The Season after Pentecost
sometimes called "Ordinary Time"
When Dallas built the Morton H. Meyerson Symphony Center, nothing would do but equipping it with the best pipe organ money could buy. Now we're lucky to hear the big C.B. Fisk organ in a solo recital once a year.
Cantrell, Scott. "Fussiness dampens organist John Scott's power". Dallas Morning News, 1 Nov 2007.
An interesting remark, but one that doesn't really surprise me. Texas tends to be all about the show and all about the money. One might say it's a "show me the money" kind of state. The Meyerson Fisk certainly displays a great deal of money donated by the Lay's potato chip family. And don't get me wrong -- it's a great organ, but one that is better seen than heard. Texans aren't really interested in "hearing the money" after all.
I'm picking on Texas here because it's fun. Really, this is the kind of thing I imagine happens everywhere. Having an organ in a concert hall is a great idea, one grounded in the past and the future, but not the present. Concert halls have historically had nice organs in them, so concert hall designers naturally want an organ in their hall. If they don't put an organ in, they reason, they'll wish they had later when the conductor wants to sell out a concert with the Saint-Saens "Organ" Symphony, but lacks an instrument.
And certainly those concert halls built with organs do use them from time to time; mostly in big, showy "organ & orchestra" pieces like the Saint-Saens and a handful of others.
But as far as the concert hall organ as a recital instrument? This is a harder sell. Dallas is living through the Meyerson organ's first decade, and Scott Cantrell, the reviewer, is among those who are unhappy with how often the instrument is heard in a solo capacity (or maybe even with orchestra?). I'm sure there are all kinds of reasons why the organ isn't heard all that often, chief among them being hall availability/expense and the organ's unpopularity as a solo instrument. These two factors in combination set the stage for the reality of "a solo recital once a year" if we're lucky.
As if on cue, hot-shot Julliard organ professor Paul Jacobs sounds off to the Morning Call: "I've always believed that if watching people hit a golf ball around can be embraced by the public and have such a large following, surely the organ, played in an exulting manner, should be able to attract an equal audience in terms of size".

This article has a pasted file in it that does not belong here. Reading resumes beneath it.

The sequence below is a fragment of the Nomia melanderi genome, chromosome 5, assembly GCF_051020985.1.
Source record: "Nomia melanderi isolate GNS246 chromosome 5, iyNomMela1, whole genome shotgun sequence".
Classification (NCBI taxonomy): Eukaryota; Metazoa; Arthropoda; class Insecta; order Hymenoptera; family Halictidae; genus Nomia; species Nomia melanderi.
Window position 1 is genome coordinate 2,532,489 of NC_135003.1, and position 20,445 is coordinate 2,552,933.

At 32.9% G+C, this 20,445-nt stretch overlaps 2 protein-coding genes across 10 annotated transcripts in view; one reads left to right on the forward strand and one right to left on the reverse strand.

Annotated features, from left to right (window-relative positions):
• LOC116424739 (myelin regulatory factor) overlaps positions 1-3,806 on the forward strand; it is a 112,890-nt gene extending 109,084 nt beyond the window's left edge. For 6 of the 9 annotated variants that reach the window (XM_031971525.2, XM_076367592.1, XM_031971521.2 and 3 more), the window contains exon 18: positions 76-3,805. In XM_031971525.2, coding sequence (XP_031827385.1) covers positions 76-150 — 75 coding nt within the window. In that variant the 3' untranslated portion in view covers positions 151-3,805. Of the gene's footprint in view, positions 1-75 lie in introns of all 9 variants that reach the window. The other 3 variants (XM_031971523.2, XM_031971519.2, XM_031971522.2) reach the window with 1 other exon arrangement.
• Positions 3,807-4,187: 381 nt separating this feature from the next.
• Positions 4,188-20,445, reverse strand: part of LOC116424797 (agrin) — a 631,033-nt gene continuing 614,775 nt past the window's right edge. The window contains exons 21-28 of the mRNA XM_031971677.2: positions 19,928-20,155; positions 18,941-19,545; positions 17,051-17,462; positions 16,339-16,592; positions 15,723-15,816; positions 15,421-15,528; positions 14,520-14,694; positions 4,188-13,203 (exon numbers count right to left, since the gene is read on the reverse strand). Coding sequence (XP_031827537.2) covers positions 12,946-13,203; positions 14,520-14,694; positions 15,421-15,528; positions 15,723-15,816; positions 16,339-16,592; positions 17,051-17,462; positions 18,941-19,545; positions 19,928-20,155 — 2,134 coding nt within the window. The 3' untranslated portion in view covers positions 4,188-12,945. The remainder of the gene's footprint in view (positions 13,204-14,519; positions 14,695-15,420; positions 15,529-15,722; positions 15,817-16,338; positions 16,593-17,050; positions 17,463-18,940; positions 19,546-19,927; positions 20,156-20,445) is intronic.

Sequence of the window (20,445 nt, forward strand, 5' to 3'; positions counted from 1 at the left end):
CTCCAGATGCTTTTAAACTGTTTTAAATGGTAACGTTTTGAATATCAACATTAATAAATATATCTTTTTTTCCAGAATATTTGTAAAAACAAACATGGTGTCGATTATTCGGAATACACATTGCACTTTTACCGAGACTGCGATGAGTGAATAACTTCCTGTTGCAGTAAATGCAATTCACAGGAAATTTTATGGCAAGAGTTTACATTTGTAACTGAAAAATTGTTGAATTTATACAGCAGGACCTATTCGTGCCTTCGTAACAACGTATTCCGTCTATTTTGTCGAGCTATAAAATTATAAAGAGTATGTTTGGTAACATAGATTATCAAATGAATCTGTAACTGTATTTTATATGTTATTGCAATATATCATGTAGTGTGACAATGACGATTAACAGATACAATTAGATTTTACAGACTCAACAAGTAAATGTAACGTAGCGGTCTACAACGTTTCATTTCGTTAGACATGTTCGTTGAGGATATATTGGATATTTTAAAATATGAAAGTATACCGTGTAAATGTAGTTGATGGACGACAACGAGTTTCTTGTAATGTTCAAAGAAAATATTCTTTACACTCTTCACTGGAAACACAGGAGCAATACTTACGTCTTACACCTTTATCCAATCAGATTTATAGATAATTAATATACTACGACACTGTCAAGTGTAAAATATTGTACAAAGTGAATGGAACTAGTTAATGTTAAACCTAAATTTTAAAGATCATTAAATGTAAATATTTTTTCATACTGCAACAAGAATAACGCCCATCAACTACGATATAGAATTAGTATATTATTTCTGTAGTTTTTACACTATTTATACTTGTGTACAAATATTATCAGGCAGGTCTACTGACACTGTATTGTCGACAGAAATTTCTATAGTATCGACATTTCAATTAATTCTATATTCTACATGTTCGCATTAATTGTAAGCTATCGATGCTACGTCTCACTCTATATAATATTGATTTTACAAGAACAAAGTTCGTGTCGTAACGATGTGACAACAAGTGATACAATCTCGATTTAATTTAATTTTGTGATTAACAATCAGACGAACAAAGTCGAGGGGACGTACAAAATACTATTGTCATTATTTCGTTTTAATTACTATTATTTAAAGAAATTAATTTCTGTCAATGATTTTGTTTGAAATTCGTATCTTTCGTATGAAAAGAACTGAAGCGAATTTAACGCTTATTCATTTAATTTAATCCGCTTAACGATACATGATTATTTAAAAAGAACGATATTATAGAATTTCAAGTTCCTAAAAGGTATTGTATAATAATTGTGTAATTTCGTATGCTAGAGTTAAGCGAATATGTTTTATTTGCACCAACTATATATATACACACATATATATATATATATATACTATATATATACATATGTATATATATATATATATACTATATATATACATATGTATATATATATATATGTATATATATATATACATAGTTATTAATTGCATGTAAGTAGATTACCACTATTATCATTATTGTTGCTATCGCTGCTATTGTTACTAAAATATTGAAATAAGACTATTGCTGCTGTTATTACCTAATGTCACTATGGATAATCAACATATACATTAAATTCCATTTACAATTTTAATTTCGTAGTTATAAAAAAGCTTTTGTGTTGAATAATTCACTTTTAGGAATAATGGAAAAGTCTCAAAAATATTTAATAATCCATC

As orchestras more carefully market their programming to their audiences, they also manipulate organ programming. The organ, rather than an instrument of artistic merit, is used as another avenue to bring people into the concert hall (where they can then be sold on the halls beauty, and the affordability of other concerts held there). One such ploy, as I see it, is the accompanying of silent movies around Halloween time. There's nothing wrong with this, per se, but (hypothetically) given that the organ in the concert hall is not a theater organ, and given that this is the only time the organ is heard by itself, then yes, this is gimmicky. An improvised film accompaniment, even when done well, lacks the variety and artistry of a varied program of organ repertoire.
But then there's John Scott, who Dallas brought in to play the back 9 on the Meyerson. So, how does John Scott fair in his Dallas recital? Is he as exciting as Tiger Woods?
Mr. Scott's virtuoso technique was everywhere in evidence, and there certainly wasn't a dull moment. . . He got a standing ovation.
Good -- but is that good enough?
Stylistically, though, this was baroque playing of a kind that came and went in the United States two decades ago.
. . . [I]n the 1970s and early '80s some organists tried to outdo one another in breaking up lines with fussy articulations and clipped pedal notes.
Scholarly players have long since moved beyond this kind of point-making, but not, it seems, Mr. Scott.
More freely written passages . . . were turned into extravagant taffy pulls.
This was a burlesque of historically informed performance practices, artifice choking art.
Wow. And this choked art gets a standing ovation?
. . . yes, a Sinden.org treatment of Standing Ovation Syndrome (SOS) is long overdue . . .
Even if organists can't all play up to Paul Jacobs's standards (and who can?) somehow I think that concert hall committees will continue to build organs.
But they'll be fussy about it. It's always fussiness when it comes to the organ.
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